for the Umpire Crew
last thing a crew needs is a whole collection of "secret" or
"private" signs. Keep any signs simple. Much beyond these few
universal signs and the umpire's sign list is growing too long.
many are out?
are two signs for making this request: 1) a cutting motion made across the
throat or 2) tapping the right pant leg with a closed right fist. Responses
1) The number of outs are relayed by hold the appropriate number of fingers,
pointing down, pressed against the right leg or 2) touching the brim of the hat
with the appropriate number of fingers (or a clenched fist if no one is out.) A
plate umpire often signals the number of outs by touching the side of the mask
with a closed fist (0 out), one finger (1 out) or two fingers (2 out) extended.
quick tapping on the top of head or on the brim of the hat indicates
confirmation of the count being requested. An alternative sign is placing the
palms of both hands horizontally on the umpire's chest. Response is made
by holding the number of balls in the left hand and the number of strikes in the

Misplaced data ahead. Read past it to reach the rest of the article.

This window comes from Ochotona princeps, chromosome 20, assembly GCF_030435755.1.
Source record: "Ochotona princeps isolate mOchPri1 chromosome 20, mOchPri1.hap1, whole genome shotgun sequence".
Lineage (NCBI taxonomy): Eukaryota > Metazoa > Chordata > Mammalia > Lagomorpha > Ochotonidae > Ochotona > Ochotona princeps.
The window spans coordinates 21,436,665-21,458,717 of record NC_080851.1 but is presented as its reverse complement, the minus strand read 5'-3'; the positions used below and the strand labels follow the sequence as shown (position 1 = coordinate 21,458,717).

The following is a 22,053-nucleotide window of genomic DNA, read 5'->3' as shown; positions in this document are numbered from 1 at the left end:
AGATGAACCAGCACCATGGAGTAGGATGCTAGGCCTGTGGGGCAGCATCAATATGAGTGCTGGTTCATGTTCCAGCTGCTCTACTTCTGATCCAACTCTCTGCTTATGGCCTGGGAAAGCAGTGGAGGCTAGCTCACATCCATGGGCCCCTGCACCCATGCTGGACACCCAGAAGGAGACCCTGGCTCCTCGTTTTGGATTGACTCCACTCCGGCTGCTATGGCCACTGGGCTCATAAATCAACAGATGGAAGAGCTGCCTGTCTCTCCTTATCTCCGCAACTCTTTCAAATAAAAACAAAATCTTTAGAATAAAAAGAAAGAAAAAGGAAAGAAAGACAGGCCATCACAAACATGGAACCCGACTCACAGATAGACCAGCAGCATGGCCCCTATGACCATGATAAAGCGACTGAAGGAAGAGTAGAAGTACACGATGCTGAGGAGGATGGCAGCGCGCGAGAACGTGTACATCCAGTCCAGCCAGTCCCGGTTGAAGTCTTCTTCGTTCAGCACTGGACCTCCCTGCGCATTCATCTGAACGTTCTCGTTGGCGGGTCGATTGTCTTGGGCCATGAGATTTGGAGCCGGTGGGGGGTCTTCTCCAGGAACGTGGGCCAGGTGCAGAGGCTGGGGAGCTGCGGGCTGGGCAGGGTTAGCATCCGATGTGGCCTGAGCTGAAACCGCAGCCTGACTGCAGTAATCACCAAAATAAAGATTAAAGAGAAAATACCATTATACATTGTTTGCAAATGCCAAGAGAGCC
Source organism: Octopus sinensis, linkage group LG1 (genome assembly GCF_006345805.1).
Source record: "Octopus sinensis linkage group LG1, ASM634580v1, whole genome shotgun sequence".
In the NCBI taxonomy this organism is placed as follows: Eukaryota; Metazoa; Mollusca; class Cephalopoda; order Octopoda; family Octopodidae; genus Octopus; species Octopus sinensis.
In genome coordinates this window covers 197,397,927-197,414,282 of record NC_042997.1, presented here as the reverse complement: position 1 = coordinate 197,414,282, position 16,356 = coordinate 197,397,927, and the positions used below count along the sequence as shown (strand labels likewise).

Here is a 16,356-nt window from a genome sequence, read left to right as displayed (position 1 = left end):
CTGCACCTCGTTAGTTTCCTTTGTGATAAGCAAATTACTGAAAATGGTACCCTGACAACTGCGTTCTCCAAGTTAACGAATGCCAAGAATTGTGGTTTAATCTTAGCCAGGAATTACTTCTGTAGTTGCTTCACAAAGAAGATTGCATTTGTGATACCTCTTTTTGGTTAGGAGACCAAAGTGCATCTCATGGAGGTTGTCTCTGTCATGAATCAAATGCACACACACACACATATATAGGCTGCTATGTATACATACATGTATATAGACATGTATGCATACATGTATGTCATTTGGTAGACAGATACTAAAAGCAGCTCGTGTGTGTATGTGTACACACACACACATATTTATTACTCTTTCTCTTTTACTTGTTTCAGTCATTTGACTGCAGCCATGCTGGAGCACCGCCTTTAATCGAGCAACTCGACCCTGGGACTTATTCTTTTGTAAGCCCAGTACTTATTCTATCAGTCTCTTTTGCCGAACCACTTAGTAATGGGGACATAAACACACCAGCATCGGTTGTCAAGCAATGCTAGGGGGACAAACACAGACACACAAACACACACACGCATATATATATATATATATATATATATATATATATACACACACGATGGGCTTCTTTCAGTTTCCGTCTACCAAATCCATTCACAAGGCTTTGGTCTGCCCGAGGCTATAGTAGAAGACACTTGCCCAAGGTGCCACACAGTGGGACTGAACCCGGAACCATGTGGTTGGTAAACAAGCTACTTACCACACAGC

right hand. These are held pressed against the shirt just above the belt. The
responding umpire also calls the count aloud.
Infield Fly Situation
crews signal each other by first relaying the number of outs from the brim of
their hats then signaling the infield fly. Another infield fly signal is done
simply with the thumb pointing and moving upwards. A standard signal is to tap
your left shoulder with your right palm indicating that the infield fly could be
called. What is important is that play does not resume until all umpires are
aware of the pending situation.
out for a time play
wrote this note: "I just finished 5 weeks at the Jim Evans Academy of
Professional Umpiring and they gave this time play instruction: Indicate to
partner with right arm extended toward him with two finger indicating two outs
and then a sharp point to the plate. This indicates that there is a possible
time play and I am staying at home plate for a possible time play. This is
echoed back by the other umpire.
sign flashed around many diamonds is a warning to be alert for a potential
"two-out" time play situation. The plate umpire simply taps the back
of his wrist where he would normally wear a watch.